Hydration – It’s Not Just For Exercise!
- Written by Kateri Kane Kateri Kane
- Published: 19 March 2014 19 March 2014
Dehydration is more common than you think. Just because you haven’t been outside exercising and sweating does not mean that you are well hydrated. If you have felt thirsty at any point in your day, then you were dehydrated. This level of dehydration may not be life threatening, but once you have reached the point of feeling thirsty, your hydration level is too low. So what are the risks associated with dehydration and what can you do to stay hydrated?
Dehydration occurs when fluid is lost from the body faster than it is taken in. General signs of dehydration include:
- Fatigue (tiredness)
- Dry, sticky mouth
- Loss of appetite
- Urine changes – decreased output or darkened color
- Skin changes – dry or flushed
- Dry cough
- Heat intolerance
More extreme dehydration can cause the following symptoms:
- Severe thirst
- Dry mouth, skin, and mucus membranes – skin lacks elasticity
- Lack of sweating or lack of tears when crying
- Little or no urination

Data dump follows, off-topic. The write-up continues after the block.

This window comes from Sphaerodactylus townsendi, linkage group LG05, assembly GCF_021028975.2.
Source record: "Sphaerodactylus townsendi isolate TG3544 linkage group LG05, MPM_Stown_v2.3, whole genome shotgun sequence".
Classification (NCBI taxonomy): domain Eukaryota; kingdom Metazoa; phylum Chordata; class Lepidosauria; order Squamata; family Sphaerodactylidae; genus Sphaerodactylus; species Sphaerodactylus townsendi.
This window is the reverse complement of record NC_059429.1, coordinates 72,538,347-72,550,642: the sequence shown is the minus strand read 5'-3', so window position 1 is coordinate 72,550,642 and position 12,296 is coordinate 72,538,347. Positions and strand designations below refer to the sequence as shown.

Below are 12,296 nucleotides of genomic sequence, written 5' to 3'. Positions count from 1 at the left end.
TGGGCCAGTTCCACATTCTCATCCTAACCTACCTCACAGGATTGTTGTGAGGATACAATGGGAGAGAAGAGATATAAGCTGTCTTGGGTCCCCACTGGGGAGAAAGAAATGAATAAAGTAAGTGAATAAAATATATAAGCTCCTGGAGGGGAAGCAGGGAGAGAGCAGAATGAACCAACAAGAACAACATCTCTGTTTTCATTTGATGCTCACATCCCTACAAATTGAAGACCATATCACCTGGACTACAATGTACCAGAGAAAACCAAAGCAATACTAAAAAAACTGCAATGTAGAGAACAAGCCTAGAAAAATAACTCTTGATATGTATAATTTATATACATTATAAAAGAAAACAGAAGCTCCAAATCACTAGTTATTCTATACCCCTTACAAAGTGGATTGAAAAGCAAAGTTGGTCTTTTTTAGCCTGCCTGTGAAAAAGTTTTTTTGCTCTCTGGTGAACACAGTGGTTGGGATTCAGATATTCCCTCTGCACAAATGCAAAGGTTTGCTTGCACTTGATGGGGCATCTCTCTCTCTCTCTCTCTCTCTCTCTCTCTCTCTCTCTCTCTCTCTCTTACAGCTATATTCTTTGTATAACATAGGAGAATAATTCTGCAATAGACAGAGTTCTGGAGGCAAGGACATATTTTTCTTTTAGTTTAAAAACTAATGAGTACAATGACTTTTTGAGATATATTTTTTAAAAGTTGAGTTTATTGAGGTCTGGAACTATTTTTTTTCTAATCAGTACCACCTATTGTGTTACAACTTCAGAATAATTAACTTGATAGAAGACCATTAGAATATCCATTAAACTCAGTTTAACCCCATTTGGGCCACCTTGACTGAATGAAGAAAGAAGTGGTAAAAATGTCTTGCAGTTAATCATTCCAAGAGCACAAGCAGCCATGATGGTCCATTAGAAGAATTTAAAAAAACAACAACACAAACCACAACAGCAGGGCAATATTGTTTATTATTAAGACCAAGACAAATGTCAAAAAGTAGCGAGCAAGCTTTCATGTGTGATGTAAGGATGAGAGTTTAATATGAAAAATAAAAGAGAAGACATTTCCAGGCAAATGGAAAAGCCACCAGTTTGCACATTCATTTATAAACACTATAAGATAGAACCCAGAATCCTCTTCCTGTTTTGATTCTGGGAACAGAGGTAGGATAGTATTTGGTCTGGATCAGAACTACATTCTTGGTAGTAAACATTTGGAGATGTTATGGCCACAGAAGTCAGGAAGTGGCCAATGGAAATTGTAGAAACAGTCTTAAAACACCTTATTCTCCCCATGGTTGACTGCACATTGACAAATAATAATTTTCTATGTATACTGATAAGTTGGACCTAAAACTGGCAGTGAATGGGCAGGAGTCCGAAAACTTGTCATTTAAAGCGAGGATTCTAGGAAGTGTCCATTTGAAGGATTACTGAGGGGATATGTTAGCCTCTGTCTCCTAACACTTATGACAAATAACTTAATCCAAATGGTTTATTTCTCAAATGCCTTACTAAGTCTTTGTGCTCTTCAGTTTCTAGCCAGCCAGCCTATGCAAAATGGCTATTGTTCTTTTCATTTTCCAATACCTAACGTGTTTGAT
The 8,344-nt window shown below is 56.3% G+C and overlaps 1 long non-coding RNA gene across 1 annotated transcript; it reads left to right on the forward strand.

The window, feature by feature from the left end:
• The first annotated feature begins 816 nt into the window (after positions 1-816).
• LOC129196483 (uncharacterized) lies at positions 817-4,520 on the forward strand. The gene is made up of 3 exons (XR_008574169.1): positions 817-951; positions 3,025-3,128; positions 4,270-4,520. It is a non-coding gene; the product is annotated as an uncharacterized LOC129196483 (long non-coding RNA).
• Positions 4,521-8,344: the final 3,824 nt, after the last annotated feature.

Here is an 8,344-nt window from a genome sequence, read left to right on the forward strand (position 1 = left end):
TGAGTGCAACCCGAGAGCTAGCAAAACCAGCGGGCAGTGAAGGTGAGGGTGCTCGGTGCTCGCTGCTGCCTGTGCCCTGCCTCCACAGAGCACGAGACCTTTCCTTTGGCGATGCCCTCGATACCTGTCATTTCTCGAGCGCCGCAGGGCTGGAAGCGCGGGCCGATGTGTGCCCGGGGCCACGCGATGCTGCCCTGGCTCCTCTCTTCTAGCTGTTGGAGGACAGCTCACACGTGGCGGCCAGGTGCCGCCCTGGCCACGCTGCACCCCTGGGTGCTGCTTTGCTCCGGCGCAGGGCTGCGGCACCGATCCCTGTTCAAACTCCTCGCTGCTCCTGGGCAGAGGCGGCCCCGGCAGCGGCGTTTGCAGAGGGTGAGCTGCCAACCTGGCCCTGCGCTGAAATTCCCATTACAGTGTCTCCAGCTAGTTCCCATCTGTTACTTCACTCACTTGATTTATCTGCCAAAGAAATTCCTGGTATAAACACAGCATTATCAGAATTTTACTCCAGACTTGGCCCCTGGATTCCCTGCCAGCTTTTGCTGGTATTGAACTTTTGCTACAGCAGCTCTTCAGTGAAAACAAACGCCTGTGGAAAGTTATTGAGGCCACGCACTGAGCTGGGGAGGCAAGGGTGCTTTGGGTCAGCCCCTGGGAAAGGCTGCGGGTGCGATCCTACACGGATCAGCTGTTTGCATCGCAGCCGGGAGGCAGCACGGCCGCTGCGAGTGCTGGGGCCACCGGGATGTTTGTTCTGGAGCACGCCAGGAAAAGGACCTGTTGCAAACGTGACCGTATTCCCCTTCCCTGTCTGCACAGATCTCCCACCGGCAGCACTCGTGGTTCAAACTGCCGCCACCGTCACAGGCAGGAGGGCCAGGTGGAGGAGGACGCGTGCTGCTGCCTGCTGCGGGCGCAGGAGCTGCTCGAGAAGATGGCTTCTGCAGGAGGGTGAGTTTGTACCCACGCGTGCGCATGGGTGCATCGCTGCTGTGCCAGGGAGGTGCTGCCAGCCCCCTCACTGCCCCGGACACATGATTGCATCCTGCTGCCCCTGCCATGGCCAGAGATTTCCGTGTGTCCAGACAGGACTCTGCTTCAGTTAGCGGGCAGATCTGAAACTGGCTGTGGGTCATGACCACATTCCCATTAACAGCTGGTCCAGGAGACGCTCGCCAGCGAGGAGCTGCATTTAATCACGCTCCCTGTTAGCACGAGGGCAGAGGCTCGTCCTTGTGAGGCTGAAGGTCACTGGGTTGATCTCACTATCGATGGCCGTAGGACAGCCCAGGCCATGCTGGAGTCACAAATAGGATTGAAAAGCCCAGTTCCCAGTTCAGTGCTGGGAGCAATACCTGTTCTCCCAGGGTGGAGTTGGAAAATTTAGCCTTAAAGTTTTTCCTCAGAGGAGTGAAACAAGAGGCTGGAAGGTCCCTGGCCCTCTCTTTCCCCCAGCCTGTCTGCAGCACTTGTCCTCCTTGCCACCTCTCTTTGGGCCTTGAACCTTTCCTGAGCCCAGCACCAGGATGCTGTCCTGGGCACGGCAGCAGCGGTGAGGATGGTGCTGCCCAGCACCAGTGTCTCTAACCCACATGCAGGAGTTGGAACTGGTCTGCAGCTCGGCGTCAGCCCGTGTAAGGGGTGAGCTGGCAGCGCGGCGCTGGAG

- Sunken eyes
- Sunken fontanels in infants
- Low blood pressure, rapid heartbeat, and rapid breathing
- Irritability/confusion – delirium and unconsciousness in extreme cases
Severe dehydration is a medical emergency; therefore, being aware of these signs and symptoms is important.
So what kinds of problems can result from dehydration? Hydration is essential for proper function of the body’s organs. One particular example is the heart. When hydrated properly, blood is not as viscous (thick); therefore, the heart can pump it through the body easier and supply muscles with the oxygen they need for normal functioning. When the blood is thick due to dehydration, more strain is placed on the heart while it pumps. Serious complications related to dehydration can include:
- Heat injury – ex. heat cramps, heat exhaustion, heatstroke
- Swelling of the brain – can occur with rehydrating following dehydration
- Seizures – can occur from electrolyte imbalance due to dehydration
- Low blood volume shock – drop in blood volume can decrease the amount of oxygen in the body
- Kidney failure – can occur when the kidneys no longer have to remove excess fluid/waste from the blood
- Coma and death – can occur if dehydration is not treated quickly or appropriately
Certain factors can increase your risk of dehydration including diarrhea, vomiting, fever, excessive sweating, and increased urination. If you have any of these problems, staying pro-active about hydrating is critical.
Stay tuned for our next blog which will discuss the best strategies for avoiding dehydration.